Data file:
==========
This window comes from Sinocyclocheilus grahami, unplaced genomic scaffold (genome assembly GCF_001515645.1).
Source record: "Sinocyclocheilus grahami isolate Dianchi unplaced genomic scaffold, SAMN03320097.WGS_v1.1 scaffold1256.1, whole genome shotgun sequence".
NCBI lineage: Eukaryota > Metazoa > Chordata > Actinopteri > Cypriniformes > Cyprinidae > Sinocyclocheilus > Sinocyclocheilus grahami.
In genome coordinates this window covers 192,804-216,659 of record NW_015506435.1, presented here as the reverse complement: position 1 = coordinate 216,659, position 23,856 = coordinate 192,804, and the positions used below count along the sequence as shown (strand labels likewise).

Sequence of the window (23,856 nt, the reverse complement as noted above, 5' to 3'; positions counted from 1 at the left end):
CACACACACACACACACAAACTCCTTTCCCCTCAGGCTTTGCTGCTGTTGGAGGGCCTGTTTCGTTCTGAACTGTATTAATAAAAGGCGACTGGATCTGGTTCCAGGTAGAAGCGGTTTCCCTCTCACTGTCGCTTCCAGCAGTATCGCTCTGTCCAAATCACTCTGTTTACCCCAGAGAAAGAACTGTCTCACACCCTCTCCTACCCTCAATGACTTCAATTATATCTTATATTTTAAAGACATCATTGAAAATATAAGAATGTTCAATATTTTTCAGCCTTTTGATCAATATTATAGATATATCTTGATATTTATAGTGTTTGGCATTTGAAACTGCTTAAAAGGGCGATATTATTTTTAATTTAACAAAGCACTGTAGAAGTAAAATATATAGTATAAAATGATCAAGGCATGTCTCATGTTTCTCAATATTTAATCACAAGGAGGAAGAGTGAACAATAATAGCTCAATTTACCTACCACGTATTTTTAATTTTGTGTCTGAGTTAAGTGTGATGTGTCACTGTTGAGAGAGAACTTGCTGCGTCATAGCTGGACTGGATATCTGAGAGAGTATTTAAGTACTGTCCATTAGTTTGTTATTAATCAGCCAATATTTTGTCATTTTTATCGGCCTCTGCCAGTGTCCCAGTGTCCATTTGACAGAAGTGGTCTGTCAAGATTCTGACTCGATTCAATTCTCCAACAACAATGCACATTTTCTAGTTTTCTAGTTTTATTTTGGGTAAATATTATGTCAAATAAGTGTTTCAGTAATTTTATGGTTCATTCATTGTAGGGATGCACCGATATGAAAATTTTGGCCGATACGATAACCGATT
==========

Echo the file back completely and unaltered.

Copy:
This window comes from Sinocyclocheilus grahami, unplaced genomic scaffold (genome assembly GCF_001515645.1).
Source record: "Sinocyclocheilus grahami isolate Dianchi unplaced genomic scaffold, SAMN03320097.WGS_v1.1 scaffold1256.1, whole genome shotgun sequence".
NCBI lineage: Eukaryota > Metazoa > Chordata > Actinopteri > Cypriniformes > Cyprinidae > Sinocyclocheilus > Sinocyclocheilus grahami.
In genome coordinates this window covers 192,804-216,659 of record NW_015506435.1, presented here as the reverse complement: position 1 = coordinate 216,659, position 23,856 = coordinate 192,804, and the positions used below count along the sequence as shown (strand labels likewise).

Sequence of the window (23,856 nt, the reverse complement as noted above, 5' to 3'; positions counted from 1 at the left end):
CACACACACACACACACAAACTCCTTTCCCCTCAGGCTTTGCTGCTGTTGGAGGGCCTGTTTCGTTCTGAACTGTATTAATAAAAGGCGACTGGATCTGGTTCCAGGTAGAAGCGGTTTCCCTCTCACTGTCGCTTCCAGCAGTATCGCTCTGTCCAAATCACTCTGTTTACCCCAGAGAAAGAACTGTCTCACACCCTCTCCTACCCTCAATGACTTCAATTATATCTTATATTTTAAAGACATCATTGAAAATATAAGAATGTTCAATATTTTTCAGCCTTTTGATCAATATTATAGATATATCTTGATATTTATAGTGTTTGGCATTTGAAACTGCTTAAAAGGGCGATATTATTTTTAATTTAACAAAGCACTGTAGAAGTAAAATATATAGTATAAAATGATCAAGGCATGTCTCATGTTTCTCAATATTTAATCACAAGGAGGAAGAGTGAACAATAATAGCTCAATTTACCTACCACGTATTTTTAATTTTGTGTCTGAGTTAAGTGTGATGTGTCACTGTTGAGAGAGAACTTGCTGCGTCATAGCTGGACTGGATATCTGAGAGAGTATTTAAGTACTGTCCATTAGTTTGTTATTAATCAGCCAATATTTTGTCATTTTTATCGGCCTCTGCCAGTGTCCCAGTGTCCATTTGACAGAAGTGGTCTGTCAAGATTCTGACTCGATTCAATTCTCCAACAACAATGCACATTTTCTAGTTTTCTAGTTTTATTTTGGGTAAATATTATGTCAAATAAGTGTTTCAGTAATTTTATGGTTCATTCATTGTAGGGATGCACCGATATGAAAATTTTGGCCGATACGATAACCGATT